This is a very late, no-frills recap of Saturday’s Maple Leafs loss to the Edmonton Oilers in overtime. My apologies for not getting this out sooner; as I’ve mentioned on social media, I’ve been under the weather for the past few weeks and particularly needed the R&R over the weekend. Enough about me, though, let’s take a look back to this game!
While the stars would eventually shine in this game, it was the depth players who made the first moves. Four minutes in, Mikko Lehtonen conceded what one could call a necessary penalty shot by covering up a puck that was rolling towards the goal line with his hand, and looked like a genius as Tyler Ennis missed the ensuing opportunity. The Oilers were still first to strike, though, as Dominik Kahun picked up his first of the season by putting in his own rebound off a Leon Draisaitl setup. The Leafs responded with William Nylander taking advantage of an impressive puck strip by John Tavares to tie the game, but a stupendous behind-the-net pass by Connor McDavid to find Josh Archibald restored Edmonton’s lead with seconds remaining in the opening frame.
With Nylander in the penalty box, the Oilers extended their lead in the second period via one of Connor McDavid’s nicest goals of his career, going coast to coast and slicing through Toronto’s penalty killing unit. It was one of those goals where you can assign blame, but given the greatness that created it, it was best just to brush it off and try to respond accordingly. That’s exactly what the Leafs did: Auston Matthews and Zach Hyman each put home goals of their own within three minutes of the McDavid goal, tying the game.
The third period was ultimately the least exciting of the bunch – no goals, just one penalty, and the fewest shots taken. This led the game to overtime, and while Toronto were able to get the first chance via a William Nylander break, they didn’t succeed in converting, which led to Draisaitl and McDavid repeating their usual magic, with the latter sealing the game via his second goal of the night.
This season, I’m going to showcase the stellar work of Hockey Stats Cards for post-game data, as Cole Palmer has done a fantastic job presenting a combination of data from Natural Stat Trick and Dom Lusczczysyn’s Game Score model. Be sure to check out the site, which does cards for all games automatically and lets you subscribe to email pushes for your favourite teams. Shot heatmaps below the individual player data come directly from Natural Stat Trick.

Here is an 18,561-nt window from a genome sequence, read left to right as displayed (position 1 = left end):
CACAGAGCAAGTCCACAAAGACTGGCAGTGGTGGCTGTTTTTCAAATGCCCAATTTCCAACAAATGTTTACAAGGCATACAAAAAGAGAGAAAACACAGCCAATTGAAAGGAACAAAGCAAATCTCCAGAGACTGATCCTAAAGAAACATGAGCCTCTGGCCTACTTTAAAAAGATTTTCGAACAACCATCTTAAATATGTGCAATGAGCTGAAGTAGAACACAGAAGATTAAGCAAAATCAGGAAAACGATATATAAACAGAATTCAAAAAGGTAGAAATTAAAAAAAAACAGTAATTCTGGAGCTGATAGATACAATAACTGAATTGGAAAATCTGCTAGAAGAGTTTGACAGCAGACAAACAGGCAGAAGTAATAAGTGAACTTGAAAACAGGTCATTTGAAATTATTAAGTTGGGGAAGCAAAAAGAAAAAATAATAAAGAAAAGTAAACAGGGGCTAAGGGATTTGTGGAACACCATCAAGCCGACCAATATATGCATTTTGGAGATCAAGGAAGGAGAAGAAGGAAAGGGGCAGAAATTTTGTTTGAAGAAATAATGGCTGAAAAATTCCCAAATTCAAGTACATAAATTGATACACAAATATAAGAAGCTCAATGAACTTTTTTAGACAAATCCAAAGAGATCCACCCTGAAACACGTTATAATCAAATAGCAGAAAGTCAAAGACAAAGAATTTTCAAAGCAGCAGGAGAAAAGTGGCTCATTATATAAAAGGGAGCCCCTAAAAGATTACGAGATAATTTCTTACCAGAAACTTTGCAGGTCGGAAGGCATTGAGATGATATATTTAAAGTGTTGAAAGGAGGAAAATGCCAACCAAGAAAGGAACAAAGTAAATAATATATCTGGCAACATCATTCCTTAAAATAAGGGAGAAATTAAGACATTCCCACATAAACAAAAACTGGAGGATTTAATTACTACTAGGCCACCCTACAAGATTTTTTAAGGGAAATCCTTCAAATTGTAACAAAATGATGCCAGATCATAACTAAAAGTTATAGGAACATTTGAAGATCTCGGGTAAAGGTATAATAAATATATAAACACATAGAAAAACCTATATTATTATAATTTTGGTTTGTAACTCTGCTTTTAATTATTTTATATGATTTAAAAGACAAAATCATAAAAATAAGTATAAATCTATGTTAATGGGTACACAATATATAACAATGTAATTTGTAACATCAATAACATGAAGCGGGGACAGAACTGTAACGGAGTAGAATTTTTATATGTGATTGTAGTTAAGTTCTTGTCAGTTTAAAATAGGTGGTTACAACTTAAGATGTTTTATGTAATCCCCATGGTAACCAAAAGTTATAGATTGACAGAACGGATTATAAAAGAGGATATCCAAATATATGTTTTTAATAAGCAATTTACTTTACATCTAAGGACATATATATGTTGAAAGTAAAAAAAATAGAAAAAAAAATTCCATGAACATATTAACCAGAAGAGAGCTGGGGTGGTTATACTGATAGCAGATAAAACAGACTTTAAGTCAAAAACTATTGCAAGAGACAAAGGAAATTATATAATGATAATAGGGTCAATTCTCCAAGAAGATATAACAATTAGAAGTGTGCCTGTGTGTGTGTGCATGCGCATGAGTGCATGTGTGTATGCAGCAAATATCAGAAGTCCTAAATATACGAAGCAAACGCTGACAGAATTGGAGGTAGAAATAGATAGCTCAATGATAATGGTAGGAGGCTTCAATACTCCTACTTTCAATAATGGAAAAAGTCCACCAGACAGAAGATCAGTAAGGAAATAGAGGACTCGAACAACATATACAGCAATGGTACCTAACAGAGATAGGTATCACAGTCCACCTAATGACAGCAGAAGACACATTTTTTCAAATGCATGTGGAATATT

- Penalties were less common in this one, probably due to all the criticism the officials recieved on Thursday. That doesn’t necessarily mean things were better, as makeups still existed and a lot of stuff that would’ve been called two days prior was allowed, which simply proved the point about inconsistency to the very people who were complaining about it.
- Frederik Andersen was fine, once again. Numerically not the best with 27 saves on 31 shots, but nothing you could entirely square on him.
- On the other side, Connor McDavid reminded everyone that superstars are superstars, but there is only one him – and that’s before accounting for Edmonton’s follow-up game against Ottawa the night after.
- This Ilya Mikheyev cold stick streak will eventually sort itself out, but it definitely makes you grateful that the team didn’t buy high on his second contract after his injury.
- I’m still waiting for Alexander Barabanov to do… something of consequence. Maybe one day. Or maybe it’s time to give someone else a more extended look in that spot.
- I don’t have issue with Sheldon Keefe’s decision to start overtime with Tavares and Nylander. The two are still incredibly high-end players, and as he’s since reminded people, Matthews had played in the bulk of the final three minutes of regulation, so energy was an issue too. If Nylander scores on that first greak, no one is complaining.
- Toronto’s next game will come on Thursday night, against the Canucks. This four-day break is Toronto’s first break of more than a day since the season started, so it’ll be interesting to see how they do with some rest.